New England has been hit by two unthinkable tragedies in just four months: the Newtown school shootings and the Boston Marathon bombings.
Millions have been raised for the victims of both. However, unlike the families affected by the Sandy Hook Elementary School shootings, survivors of the Boston bombings will soon be collecting donations.
"It's heartbreaking when you look at the two cases. You've got the best case scenario and you've got the worst case scenario," said Caryn Kaufman, who represents families affected by tragedies around the country.
Kaufman is advocating for a National Compassion Fund so there's no question post-tragedy donations would go directly to the victims.
According to Kaufman, Boston got it right by creating "One Fund Boston" which is raising money solely for victims of the terror attack and has used an independent administrator, attorney Kenneth Feinberg, from the start. Feinberg helped distribute funds after the 9/11 terrorist attacks, the movie theater shootings in Aurora, Colorado, the Virginia Tech shootings, and other tragedies.
On the one-month anniversary of the attack, the organization released its detailed distribution criteria and also announced that the $30 million raised will be handed out at the end of June.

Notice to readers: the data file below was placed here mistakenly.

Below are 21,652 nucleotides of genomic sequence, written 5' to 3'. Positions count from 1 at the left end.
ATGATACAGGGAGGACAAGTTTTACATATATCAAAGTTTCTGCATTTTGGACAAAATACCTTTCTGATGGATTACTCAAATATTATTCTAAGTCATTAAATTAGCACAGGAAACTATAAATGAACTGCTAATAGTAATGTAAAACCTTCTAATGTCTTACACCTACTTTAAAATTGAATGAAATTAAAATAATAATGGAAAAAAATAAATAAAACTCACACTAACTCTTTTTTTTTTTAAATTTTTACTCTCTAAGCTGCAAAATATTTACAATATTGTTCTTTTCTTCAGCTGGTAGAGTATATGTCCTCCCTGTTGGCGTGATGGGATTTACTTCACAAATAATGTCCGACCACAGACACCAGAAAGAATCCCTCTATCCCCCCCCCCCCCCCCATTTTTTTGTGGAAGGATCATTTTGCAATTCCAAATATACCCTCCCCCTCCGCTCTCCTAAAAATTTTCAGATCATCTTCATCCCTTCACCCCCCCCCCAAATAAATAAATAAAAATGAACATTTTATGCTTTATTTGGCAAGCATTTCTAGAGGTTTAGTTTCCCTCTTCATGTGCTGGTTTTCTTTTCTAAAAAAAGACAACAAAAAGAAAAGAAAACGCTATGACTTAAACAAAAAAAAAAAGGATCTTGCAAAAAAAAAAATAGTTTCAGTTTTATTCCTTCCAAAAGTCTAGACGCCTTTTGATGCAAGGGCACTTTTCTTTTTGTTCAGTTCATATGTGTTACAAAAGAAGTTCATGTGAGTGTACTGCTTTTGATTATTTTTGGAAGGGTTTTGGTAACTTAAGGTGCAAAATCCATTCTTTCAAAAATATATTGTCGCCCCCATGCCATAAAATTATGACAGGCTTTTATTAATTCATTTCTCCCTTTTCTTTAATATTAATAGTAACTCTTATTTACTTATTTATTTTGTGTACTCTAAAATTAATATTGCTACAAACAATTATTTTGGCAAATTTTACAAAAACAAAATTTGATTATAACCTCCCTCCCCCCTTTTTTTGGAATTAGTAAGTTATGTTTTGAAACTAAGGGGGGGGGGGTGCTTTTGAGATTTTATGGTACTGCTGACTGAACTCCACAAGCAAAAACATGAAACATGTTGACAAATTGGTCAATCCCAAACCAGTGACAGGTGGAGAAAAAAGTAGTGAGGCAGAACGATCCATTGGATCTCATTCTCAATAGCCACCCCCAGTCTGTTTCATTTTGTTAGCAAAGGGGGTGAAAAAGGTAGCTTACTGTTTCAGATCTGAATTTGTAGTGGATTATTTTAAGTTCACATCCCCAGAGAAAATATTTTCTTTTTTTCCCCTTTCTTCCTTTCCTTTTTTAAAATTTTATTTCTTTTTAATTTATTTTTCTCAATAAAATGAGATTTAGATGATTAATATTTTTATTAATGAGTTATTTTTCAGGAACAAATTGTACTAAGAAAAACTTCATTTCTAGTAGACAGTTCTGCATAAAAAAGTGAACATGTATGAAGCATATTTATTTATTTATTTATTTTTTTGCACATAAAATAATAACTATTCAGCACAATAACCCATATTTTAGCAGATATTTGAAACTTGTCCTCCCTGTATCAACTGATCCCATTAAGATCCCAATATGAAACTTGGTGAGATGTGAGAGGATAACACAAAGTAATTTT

In comparison, Newtown's largest fund, which was launched by the United Way and is now controlled by the Newtown-Sandy Hook Community Foundation, plans to distribute just 70 percent of its $11 million to the families of the 26 people who died, the families of the 12 students who survived the shooting, and the two educators who were injured.
There's still no criteria set for handing the money out and there is no deadline.
Connecticut Attorney General George Jepsen has intervened on behalf of upset families and declined to comment.
"We believe that that's re-victimizing. You're asking people who are in the depths of grief to have to ask for money that was given to them as a gift and that's not right," said Kaufman.
The foundation says it has met with the attorney general but declined further comment.
In the past, the United Way has pointed out the fund was established not only for the victims, but also to address ongoing community needs.
Quinnipiac University business professor David Cadden says transparency is crucial for any charity.
"You have a small community so in shock that they basically didn't think ahead of some of the procedures they should have put in place fairly early on," said Cadden.
In April, the foundation created a distribution committee to figure out how to split up the funds. Public hearings that were canceled earlier this month have not been rescheduled.
The foundation is also now using Attorney Feinberg as a consultant, after town leaders decided against using him to oversee the fund immediately after the tragedy.
Cadden and others feel the ongoing fight for funds raised on behalf of the Newtown victims is adding to the tragedy.
"They've gone through enough of a horror. They need to have some extent of closure at least on this particular issue," said Cadden.